Is this endgame for secularism in Indian politics?

The Congress had laid itself bare to ridicule for its muddled espousal of a ‘soft Hindutva’ line so much so that it began to look like the ‘B team’ of the BJP. Photo: PTI file.

Is secularism as a component of political ideology headed for death in India? The coming together of ideological poles in Maharashtra will suggest so.

The last citadel of the Indian version of secularism, the Congress, has all but crumbled with the Grand Old Party readily agreeing to sup with the ‘devil’, the Shiv Sena, in Maharashtra.

The Congress will justify its future cohabitation with the rabidly communal Sena by flaunting a common working programme that avoids all areas of ideological divergence between the two parties. Or it will mumble something like “we have done it in the interest of Maharashtra.”

Or as a leader of the Nationalist Congress Party, an ideological offshoot of the Congress and the architect of the three-party coalition against the BJP, said, “Didn’t Stalin and Churchill come together to fight Hitler?”

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The truth though is a steady weakening of the Congress’ secular conviction over the years, and especially so after it was swamped by the emergence of an unabashed, muscular Hindutva unleashed by the Bharatiya Janata Party led by Prime Minister Narendra Modi.

The desperation to project itself as much a champion of the majority Hindus as the BJP was so much in evidence during the campaign for the last Lok Sabha elections.

For instance, the then Congress President Rahul Gandhi’s temple runs, invocation of his Brahmin lineage, and the inability, or perhaps, the unwillingness of the Congress to make lynchings under the guise of cow protection a talking point in its poll campaign.

The Congress had laid itself bare to ridicule for its muddled espousal of a ‘soft Hindutva’ line so much so that it began to look like the ‘B team’ of the BJP.

Political parties can alter their ideological positions over time but how has the Shiv Sena changed its stances? It fought the Assembly elections in a partnership with the BJP, hailed the Modi government for the triple talaq law, vociferously spoke in favour of a Ram temple at Ayodhya, and argued for a common civil code.

Where is the evidence to show that the Sena is no more the party of the past, infamous for its rabid, outrageous statements against Muslims and belligerent stance against non-Maharashtrians?

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And how can the Congress forget the role of the Sena in one of the worst anti-Muslim riots in Mumbai in 1992?

How will the Congress reconcile this ideological sacrifice with its ally in Kerala, the Muslim League? Or in Karnataka if the Janata Dal (Secular) ties up with the BJP after the December 5 by-elections — indications of such a possibility are in the air — will criticism of such a move not sound hypocritical?

It is not as if such ideological u-turns are new to Indian politics. Regional parties like the DMK, TDP and the JD(S) have flitted in and out of secular and majoritarian camps with regularity with the sole objective of being on the right side of political power. But for a national party which has vowed by its secular credentials for long, it will be difficult to explain away its ideological departure to its core constituency, the religious minorities, easily.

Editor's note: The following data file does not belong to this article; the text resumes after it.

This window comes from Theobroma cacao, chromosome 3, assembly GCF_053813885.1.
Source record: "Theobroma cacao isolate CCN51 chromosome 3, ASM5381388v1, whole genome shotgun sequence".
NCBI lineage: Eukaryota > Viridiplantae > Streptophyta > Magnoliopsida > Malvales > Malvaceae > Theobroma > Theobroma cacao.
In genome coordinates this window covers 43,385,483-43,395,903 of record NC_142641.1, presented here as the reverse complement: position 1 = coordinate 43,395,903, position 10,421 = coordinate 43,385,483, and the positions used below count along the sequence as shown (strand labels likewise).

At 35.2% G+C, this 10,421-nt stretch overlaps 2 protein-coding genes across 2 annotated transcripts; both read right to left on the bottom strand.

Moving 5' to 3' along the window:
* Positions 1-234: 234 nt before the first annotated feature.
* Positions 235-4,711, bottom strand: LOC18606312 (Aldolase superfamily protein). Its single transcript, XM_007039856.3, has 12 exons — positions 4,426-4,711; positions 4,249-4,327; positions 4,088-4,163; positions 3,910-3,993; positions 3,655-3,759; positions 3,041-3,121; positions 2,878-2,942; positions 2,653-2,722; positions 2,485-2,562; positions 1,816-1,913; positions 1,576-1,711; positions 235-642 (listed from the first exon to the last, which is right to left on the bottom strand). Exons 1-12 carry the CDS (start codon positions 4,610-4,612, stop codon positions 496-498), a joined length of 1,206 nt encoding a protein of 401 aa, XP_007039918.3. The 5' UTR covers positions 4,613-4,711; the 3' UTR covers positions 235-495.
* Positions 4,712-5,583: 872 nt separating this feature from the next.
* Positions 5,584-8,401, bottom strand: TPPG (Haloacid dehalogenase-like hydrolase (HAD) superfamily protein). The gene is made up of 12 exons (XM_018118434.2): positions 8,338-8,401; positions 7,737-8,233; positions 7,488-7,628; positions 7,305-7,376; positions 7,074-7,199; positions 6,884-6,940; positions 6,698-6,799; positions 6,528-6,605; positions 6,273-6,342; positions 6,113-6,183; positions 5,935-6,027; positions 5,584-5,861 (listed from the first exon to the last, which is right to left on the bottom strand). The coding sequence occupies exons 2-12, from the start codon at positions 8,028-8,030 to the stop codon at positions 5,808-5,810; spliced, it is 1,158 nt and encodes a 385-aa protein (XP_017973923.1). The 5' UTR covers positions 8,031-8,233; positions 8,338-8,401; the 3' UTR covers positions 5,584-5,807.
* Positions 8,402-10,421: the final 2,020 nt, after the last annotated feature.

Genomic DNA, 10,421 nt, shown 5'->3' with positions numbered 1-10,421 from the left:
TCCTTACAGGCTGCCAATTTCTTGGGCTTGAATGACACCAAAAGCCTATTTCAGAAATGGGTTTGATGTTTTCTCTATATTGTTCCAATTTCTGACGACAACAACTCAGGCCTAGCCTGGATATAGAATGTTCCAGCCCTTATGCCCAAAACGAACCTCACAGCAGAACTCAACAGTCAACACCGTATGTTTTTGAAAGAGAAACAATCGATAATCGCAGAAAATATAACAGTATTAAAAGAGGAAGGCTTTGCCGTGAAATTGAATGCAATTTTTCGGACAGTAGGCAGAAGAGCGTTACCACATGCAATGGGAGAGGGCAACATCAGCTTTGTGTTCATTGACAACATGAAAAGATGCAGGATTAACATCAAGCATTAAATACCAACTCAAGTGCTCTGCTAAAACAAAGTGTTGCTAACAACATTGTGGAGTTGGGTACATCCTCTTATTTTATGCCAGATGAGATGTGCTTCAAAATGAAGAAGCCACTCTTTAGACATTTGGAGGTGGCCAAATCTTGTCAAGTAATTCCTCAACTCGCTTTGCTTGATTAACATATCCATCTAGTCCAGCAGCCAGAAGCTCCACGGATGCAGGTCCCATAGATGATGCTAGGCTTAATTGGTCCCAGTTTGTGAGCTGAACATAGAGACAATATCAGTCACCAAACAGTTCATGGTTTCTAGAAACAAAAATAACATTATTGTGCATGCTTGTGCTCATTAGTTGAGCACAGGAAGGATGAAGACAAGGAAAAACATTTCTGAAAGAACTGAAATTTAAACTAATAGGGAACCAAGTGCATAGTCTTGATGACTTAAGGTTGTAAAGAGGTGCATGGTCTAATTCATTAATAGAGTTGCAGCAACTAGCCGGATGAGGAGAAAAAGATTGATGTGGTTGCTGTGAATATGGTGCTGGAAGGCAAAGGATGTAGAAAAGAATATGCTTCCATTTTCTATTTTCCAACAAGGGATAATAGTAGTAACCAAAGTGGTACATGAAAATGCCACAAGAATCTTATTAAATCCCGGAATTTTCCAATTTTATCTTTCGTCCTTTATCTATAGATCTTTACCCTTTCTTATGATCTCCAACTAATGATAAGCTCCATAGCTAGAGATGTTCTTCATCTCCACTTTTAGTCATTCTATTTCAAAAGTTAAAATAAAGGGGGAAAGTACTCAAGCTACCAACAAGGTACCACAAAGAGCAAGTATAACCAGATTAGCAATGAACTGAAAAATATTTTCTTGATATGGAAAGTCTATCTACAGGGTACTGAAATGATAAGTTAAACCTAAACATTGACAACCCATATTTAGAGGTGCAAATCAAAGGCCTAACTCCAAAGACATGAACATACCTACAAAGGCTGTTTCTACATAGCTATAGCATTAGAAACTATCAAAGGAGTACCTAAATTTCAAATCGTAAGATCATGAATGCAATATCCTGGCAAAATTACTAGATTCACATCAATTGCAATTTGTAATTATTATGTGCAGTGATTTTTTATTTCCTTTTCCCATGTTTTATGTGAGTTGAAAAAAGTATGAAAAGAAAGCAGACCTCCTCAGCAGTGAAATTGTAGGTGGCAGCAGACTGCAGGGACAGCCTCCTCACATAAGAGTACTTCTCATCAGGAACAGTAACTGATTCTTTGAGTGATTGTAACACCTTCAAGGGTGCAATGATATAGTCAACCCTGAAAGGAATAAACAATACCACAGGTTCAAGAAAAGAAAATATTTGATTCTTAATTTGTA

It may be true that the Muslims haven’t been looking up to the Congress alone to safeguard their interests and have turned to the Samajwadi Party, Bahujan Samaj Party and the Muslim League in some States. But in regions where there is no alternative, the Congress has remained the go-to party for them.

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Congress President Sonia Gandhi’s initial reluctance to go through with the three-way alliance in Maharashtra was understandable, given the problems that may arise in the future as they settle down to the task of governing the State.

But if she was finally brought around only for the reason that an opportunity to share power in a key State should not be squandered away, it is a sad commentary on all her colleagues who convinced her to go for it.

Personally, Sonia would have much to hate the Sena whose founder Bal Thackeray had mounted a vitriolic campaign against her foreign origin.

It is equally ironical that Sharad Pawar, the one credited with stitching together what seemed an improbable alliance, had broken away with the Congress on Sonia’s Italian origin.

But politicians know well when to ignore a personal affront or two, don’t they?

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The only saving grace, if it can be called that, is that the common minimum programme the three parties have drafted declares that they will uphold the secular values as enshrined in the Constitution of India.

(The writer is an independent journalist based in Bengaluru. He has reported extensively on politics and policy for leading news publications in India and the Gulf)

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